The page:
We find a similar ruling in the case of Cushing v. Dill, ( 3 Ill. 460) 2 Scammon's Rep. 460, where the action was to recover a statutory penalty given for cutting trees, very similar to our statute. We quote from the decision as follows: "This action is brought upon a penal statute, the object of which is to punish the wrongdoer, as well as to recompense the injured individual. To subject any one, therefore, to the penalty of the act, it must be shown to have been willfully violated, by proof that the party charged, committed the forbidden act himself, or caused another to do it by his command or authority. The statute gives the penalty against the actual trespasser only; it would be a violation of legal principles, therefore, to extend it so as to embrace another by implication.
"The liability arising from the relation of master and servant, is founded in policy, but the implication of authority in the servant, that would render the master liable in many cases in a civil suit, would not be sufficient to convict him in a criminal or penal prosecution. The maxim, qui facit per alium facit per se, would be strictly applicable in an action of trespass against Cushing, but in this prosecution he is liable only for his personal acts or such acts of his workmen or servants as are proved to have been done by his express, or, at least, necessarily implied, authority.
"There is no proof of such acts, or such authority having been given by Cushing, to those who committed the trespass; he can not, therefore, be considered liable under the statute.
"Although Dill can not recover in this action, he is not without a remedy for the injury sustained. That given by the statute is in addition to the remedy at common law, and an action under it would not be a bar to a suit at common law, in any result."
In the case of Satterfield v. Western U. Tel. Co., 23 App. Court, Ill. 446, the action was brought against the Telegraph Company to recover the statutory penalty for trees conceded by the court, to have been cut under the directions of the superintendent of the wires of the defendant. There was no evidence to show that the trees were cut under any authority, or directions of the defendant, or had been ratified by it. The court conceded the liability of the principal or master for the torts of the agent done within the scope of his authority, but held that the principle did not apply when the action was brought to recover the statutory penalty.
A statute of Massachusetts requires "that whenever persons travelling with any kind of vehicle shall meet each other upon a road or bridge, each of them shall seasonably drive his vehicle to the right of the middle," c. "Every person offending against the provisions (of the act) shall for each offense forfeit a sum not exceeding twenty dollars * * * and be further liable to any party for all damages sustained by reason of such offense." In the case of Goodhue v. Dix, 2 Gray 181, the plaintiff sought to hold the principal or master liable, upon the ground that the servant omitted seasonably to drive to the right as provided in the statute. The court held that the employer or owner of the vehicle was not liable under the statute, "if he be in no way implicated in the conduct of the servant," and that the liability was limited to the particular individual who was guilty of its violation. The case recognized the common law liability of the principal or employer for the acts of the agent or servant, but held the rule did not apply under the statute.
In the case of Reynolds v. Hanrahan, 100 Mass. 313, the acts were very similar if not identical with those stated in Goodhue v. Dix, 2 Gray 181, supra, but the complaint was framed upon the common law liability of the master for the acts of the servant, and not upon the statute. The court recognized the principle declared in 2 Gray, but called attention to the fact, that in the one case, the action was under the statute, and in the case at bar the action was upon the common law liability of the defendant. In the latter case the defendant was held liable for the acts of the servant, while under the statute, the liability was limited to the particular person who violated it.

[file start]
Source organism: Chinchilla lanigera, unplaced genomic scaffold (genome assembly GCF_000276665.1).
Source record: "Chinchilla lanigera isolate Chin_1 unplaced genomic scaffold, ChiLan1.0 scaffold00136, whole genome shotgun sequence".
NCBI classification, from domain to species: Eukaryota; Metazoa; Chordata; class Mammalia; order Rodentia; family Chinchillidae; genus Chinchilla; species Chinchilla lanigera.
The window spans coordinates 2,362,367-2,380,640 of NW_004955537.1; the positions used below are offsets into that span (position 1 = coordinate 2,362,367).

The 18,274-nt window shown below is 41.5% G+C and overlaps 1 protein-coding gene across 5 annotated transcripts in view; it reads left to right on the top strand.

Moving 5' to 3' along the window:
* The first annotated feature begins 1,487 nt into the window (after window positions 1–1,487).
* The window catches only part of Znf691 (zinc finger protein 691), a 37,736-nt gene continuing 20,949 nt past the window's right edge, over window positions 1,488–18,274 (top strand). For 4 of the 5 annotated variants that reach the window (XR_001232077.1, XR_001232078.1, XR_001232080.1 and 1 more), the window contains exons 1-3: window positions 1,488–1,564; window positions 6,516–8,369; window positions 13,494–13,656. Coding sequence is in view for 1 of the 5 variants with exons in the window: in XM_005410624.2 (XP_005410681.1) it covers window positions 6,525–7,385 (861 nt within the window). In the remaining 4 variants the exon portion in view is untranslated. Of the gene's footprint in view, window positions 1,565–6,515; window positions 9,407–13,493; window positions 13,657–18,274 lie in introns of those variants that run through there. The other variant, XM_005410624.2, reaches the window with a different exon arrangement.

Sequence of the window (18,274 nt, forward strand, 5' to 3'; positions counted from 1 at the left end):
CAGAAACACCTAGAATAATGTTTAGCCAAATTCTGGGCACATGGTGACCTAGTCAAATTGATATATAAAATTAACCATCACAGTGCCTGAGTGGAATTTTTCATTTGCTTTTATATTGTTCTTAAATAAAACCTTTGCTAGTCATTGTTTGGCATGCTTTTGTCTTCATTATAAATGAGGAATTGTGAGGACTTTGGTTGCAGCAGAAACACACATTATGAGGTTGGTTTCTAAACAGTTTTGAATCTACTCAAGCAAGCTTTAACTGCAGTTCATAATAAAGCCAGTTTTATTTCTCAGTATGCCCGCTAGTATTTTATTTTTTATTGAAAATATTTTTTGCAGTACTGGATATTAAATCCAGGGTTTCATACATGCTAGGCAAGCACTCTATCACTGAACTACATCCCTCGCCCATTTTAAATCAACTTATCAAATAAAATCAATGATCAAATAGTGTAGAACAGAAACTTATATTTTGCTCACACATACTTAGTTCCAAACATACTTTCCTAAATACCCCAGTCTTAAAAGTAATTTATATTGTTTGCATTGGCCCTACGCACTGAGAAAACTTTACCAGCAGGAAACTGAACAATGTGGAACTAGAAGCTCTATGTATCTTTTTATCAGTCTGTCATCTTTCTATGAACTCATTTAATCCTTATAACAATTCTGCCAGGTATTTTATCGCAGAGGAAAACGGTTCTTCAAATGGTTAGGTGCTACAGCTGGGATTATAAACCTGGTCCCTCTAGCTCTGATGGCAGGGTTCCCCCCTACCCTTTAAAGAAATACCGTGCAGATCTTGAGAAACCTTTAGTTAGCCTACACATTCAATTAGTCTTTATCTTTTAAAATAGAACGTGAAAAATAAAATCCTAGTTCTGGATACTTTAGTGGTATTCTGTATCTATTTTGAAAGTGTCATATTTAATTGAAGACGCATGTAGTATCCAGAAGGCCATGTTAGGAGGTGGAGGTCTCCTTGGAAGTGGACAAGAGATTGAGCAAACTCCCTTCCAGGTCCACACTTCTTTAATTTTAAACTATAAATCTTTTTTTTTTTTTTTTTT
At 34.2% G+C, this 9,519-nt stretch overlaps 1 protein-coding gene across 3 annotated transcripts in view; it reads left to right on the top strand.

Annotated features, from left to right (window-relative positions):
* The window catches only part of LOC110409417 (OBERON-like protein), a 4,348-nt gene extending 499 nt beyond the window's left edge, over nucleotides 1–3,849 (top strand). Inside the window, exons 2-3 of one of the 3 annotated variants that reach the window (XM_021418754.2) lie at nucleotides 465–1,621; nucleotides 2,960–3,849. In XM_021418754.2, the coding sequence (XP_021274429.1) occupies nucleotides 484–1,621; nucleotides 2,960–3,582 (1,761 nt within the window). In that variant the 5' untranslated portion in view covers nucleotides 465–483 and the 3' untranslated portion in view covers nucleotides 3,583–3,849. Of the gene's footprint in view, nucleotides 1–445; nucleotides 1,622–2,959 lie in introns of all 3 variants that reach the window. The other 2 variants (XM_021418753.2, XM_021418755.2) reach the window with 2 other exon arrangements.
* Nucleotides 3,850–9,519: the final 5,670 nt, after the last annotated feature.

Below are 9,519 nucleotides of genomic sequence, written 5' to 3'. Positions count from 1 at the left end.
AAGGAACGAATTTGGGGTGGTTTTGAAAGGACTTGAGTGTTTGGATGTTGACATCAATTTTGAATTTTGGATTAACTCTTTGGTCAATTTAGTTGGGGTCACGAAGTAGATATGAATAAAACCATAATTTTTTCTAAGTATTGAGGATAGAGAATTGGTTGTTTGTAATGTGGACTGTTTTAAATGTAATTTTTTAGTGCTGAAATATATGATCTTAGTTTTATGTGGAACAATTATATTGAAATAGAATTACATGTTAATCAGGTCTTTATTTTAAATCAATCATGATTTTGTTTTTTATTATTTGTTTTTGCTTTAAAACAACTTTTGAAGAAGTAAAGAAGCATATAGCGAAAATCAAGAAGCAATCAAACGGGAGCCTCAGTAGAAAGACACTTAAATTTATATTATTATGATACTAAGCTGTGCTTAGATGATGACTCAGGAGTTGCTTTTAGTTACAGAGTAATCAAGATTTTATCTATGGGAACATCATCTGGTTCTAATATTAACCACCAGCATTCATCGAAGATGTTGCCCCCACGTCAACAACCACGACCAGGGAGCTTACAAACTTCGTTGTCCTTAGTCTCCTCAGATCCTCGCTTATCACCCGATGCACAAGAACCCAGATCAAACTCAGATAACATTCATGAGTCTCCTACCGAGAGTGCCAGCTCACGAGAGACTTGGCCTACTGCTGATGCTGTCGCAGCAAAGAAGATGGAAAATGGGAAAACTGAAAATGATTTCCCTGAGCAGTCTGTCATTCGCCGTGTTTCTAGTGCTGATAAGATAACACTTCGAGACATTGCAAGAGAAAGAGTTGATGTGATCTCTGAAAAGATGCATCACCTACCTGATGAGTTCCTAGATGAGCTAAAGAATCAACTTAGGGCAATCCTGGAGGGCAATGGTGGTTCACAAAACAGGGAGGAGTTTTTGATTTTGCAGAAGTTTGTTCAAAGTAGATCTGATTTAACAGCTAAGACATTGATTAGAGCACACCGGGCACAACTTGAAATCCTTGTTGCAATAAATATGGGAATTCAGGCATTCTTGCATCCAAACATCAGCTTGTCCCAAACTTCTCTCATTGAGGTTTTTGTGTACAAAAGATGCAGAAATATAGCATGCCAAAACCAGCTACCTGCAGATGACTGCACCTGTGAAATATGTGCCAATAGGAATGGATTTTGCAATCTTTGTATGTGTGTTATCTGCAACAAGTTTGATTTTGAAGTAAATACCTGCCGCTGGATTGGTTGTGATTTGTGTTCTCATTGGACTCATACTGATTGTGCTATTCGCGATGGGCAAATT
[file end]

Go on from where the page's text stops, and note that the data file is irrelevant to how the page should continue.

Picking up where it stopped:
We think it is clear that the authorities make a broad distinction as to the liability of a principal or master, where it is sought to hold him responsible upon a common law liability, for the torts of the agent or servant, and when it is sought to recover from him a statutory penalty. In the former cases he is liable for the acts done within the scope of his employment. In the latter, the liability is fixed and limited by the statute itself. The distinction is clear and rests upon sound principles of law.
What was said in the case of Postal Telegraph Co. v. Brantley, 107 Ala. 683, and Ib. v. Lenoir, Ib. 640, is wholly correct when applied to the common law action for the recovery of damages. A decision of the question now considered was not before the court in either of those cases, and what was said with reference to the liability of a principal for the statutory penalty was merely dictum. We have been referred to the case of Renfro Andrews v. Adams, 62 Ala. 302, where the action was for the recovery of the penalty imposed for a failure to enter satisfaction of a mortgage under section 2223 of the Code of 1876. We approve of all that was said and decided in that case. The mortgage was executed to the partnership as a unit, and the action was against the partnership as a unit. The statute imposed the penalty upon "any mortgagee who failed to enter satisfaction after notice by the mortgagor." The duty was imposed upon the partnership as mortgagee. The question was, whether notice to one partner was notice to the partnership. We do not doubt that it was correctly held to be sufficient. Under the one act, mere negligence or failure to act incurs the penalty. In the other, an affirmative act knowingly and willfully done is necessary.
This court will not ordinarily reverse a cause because of giving instructions to the jury which are merely misleading or argumentative, though it is better that such charges be refused. But when it is manifest that misleading and argumentative charges given were of such a character as to have probably unduly influenced the jury and thereby probably defeated a fair verdict, it becomes the duty of the court to reverse and remand the cause. Charges numbered 2, 4 and 7 were objectionable, in singling out and giving undue prominence to the fact of the partnership. Charge 7 was not only an argument throughout, but under the facts of the case highly injurious to the defendant. This charge utterly ignored that part of the evidence, which showed that Hinton claimed to have cut the trees by virtue of an agreement of purchase from plaintiff, and so reported to the defendant, and that the offer to pay may have proceeded from the representation or statement of Hinton.
Reversed and remanded.